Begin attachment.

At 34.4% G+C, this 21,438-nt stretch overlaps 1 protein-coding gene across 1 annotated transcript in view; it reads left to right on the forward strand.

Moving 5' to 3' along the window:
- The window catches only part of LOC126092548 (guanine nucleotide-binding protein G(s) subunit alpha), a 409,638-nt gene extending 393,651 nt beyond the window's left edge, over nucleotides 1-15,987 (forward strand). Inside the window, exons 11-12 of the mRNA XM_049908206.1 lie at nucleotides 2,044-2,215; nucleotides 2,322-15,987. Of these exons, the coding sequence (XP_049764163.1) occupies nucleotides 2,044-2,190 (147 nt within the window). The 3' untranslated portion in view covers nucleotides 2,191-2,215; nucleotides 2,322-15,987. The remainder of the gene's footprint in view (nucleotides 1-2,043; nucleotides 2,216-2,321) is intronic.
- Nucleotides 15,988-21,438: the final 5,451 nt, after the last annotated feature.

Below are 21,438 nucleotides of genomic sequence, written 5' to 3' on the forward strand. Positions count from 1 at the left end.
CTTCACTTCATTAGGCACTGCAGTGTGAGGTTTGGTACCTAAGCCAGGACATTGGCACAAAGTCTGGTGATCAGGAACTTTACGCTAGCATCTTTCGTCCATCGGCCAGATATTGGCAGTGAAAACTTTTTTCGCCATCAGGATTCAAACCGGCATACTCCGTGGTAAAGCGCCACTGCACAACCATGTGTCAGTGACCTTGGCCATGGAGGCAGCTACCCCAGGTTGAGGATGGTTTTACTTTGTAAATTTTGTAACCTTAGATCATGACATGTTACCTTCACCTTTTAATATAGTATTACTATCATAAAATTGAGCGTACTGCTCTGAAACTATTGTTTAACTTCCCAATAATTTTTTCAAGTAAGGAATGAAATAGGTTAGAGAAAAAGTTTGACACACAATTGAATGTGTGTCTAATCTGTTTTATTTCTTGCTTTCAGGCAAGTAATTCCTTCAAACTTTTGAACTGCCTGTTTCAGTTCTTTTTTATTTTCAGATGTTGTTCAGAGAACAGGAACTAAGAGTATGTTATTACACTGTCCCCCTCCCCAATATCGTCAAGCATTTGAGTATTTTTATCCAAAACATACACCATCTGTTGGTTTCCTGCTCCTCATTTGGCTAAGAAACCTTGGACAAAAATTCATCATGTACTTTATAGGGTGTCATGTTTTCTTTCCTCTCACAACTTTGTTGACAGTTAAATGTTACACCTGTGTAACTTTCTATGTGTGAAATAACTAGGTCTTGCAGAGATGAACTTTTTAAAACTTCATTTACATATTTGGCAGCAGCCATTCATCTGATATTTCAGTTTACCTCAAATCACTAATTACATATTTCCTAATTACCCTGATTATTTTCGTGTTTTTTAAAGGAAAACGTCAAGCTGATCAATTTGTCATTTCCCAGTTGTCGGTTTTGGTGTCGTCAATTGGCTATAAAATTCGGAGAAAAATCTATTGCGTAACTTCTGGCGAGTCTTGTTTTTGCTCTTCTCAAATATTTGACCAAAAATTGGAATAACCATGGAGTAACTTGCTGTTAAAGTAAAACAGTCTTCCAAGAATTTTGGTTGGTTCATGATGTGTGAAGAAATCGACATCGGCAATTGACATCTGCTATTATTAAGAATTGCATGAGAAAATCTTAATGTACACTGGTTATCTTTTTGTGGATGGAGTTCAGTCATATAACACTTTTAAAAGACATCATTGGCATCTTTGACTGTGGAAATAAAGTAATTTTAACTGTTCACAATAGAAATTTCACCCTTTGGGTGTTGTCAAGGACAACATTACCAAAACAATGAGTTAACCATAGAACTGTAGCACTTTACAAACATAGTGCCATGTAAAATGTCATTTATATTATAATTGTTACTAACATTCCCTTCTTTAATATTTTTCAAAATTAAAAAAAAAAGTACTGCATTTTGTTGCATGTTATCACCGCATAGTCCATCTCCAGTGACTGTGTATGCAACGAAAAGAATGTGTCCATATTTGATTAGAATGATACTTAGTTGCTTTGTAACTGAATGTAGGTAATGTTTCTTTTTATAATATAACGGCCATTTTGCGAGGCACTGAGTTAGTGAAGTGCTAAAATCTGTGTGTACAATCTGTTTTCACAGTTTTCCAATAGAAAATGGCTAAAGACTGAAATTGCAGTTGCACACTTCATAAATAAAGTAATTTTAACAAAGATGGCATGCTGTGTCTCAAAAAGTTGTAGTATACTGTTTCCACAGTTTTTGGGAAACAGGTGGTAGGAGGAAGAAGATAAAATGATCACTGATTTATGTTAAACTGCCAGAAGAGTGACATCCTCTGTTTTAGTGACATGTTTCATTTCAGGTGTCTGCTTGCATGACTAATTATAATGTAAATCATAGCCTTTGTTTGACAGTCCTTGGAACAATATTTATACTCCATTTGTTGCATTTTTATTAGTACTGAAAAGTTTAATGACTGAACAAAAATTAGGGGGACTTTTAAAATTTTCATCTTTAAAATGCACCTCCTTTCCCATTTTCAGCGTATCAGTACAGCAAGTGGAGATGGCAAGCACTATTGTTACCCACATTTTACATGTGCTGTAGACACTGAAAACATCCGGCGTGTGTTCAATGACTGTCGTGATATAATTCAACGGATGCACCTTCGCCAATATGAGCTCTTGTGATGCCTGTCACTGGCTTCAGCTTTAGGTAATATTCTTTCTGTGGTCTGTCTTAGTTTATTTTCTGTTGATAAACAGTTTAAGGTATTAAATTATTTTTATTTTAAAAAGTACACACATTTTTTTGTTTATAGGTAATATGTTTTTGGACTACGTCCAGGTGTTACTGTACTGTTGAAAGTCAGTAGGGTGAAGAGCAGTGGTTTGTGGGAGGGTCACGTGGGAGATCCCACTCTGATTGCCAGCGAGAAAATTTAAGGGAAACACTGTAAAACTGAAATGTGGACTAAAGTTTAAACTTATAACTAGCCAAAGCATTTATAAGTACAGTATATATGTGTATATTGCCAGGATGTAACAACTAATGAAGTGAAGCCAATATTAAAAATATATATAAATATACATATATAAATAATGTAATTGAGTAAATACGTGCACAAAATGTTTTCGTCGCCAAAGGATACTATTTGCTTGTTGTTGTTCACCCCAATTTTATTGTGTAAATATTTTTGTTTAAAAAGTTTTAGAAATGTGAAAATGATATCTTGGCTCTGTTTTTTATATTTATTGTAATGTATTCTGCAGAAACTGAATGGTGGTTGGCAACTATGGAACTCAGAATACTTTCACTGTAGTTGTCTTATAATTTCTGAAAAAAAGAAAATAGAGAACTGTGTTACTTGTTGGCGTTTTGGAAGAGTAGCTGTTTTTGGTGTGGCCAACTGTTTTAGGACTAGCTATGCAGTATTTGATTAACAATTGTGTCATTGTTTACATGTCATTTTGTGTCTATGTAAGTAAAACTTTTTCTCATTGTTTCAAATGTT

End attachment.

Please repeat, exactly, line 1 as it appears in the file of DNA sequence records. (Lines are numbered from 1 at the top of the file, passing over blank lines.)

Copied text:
At 34.4% G+C, this 21,438-nt stretch overlaps 1 protein-coding gene across 1 annotated transcript in view; it reads left to right on the forward strand.